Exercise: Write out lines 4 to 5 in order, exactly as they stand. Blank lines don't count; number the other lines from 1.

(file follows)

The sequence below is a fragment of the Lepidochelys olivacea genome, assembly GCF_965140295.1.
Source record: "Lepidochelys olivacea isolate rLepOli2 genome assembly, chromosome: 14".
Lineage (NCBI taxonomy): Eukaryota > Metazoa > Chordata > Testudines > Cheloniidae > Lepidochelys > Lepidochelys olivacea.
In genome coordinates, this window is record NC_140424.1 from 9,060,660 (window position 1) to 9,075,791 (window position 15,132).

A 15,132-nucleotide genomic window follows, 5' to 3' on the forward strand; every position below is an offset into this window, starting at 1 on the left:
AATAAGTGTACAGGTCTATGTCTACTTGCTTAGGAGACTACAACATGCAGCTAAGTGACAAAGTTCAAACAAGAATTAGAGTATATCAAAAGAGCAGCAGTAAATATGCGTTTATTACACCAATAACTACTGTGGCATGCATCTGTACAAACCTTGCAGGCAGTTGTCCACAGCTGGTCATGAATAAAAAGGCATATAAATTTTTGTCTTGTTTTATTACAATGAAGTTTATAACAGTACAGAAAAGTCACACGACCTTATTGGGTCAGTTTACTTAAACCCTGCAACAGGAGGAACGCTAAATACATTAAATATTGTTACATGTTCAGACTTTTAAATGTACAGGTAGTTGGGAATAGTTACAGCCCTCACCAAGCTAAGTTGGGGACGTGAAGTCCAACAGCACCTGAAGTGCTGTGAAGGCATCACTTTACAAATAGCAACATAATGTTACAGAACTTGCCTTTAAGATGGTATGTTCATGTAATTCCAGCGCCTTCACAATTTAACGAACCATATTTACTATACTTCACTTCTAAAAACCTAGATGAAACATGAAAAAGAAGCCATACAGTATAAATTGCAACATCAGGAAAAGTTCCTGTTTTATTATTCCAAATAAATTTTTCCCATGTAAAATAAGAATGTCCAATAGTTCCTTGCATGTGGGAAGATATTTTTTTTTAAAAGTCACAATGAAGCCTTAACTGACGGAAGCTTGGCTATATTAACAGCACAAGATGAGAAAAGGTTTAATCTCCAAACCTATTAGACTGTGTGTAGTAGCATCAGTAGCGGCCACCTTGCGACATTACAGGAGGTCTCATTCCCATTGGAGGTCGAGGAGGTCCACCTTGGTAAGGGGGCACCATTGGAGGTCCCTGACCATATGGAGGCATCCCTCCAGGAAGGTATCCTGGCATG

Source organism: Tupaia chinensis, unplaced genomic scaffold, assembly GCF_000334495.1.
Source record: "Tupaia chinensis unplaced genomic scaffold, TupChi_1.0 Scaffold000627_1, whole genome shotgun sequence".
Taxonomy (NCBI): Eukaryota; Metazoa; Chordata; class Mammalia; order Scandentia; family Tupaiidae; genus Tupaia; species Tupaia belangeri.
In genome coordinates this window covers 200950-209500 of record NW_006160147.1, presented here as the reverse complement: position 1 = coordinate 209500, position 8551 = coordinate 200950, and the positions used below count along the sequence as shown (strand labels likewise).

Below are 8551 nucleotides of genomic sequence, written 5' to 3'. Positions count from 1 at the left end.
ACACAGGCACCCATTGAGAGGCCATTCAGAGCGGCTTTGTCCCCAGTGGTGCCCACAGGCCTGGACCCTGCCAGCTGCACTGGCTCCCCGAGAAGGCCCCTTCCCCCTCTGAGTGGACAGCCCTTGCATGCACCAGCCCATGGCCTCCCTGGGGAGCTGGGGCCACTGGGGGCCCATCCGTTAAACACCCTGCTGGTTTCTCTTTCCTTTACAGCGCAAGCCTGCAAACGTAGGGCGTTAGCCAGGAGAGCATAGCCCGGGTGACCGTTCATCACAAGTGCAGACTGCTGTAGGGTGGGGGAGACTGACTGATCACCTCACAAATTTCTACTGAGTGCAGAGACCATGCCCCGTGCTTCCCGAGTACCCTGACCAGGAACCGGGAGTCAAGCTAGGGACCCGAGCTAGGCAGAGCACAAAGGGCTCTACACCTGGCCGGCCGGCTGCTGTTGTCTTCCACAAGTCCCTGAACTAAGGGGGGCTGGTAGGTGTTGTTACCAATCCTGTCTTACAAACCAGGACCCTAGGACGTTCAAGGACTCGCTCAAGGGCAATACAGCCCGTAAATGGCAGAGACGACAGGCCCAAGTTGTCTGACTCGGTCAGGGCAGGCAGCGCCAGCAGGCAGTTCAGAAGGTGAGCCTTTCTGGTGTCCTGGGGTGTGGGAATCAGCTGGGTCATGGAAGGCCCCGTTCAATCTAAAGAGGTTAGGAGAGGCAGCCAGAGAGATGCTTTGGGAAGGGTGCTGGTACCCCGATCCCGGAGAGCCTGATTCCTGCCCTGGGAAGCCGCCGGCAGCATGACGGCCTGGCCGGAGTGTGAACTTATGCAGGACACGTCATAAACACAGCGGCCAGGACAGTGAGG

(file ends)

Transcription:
In genome coordinates, this window is record NC_140424.1 from 9,060,660 (window position 1) to 9,075,791 (window position 15,132).

A 15,132-nucleotide genomic window follows, 5' to 3' on the forward strand; every position below is an offset into this window, starting at 1 on the left: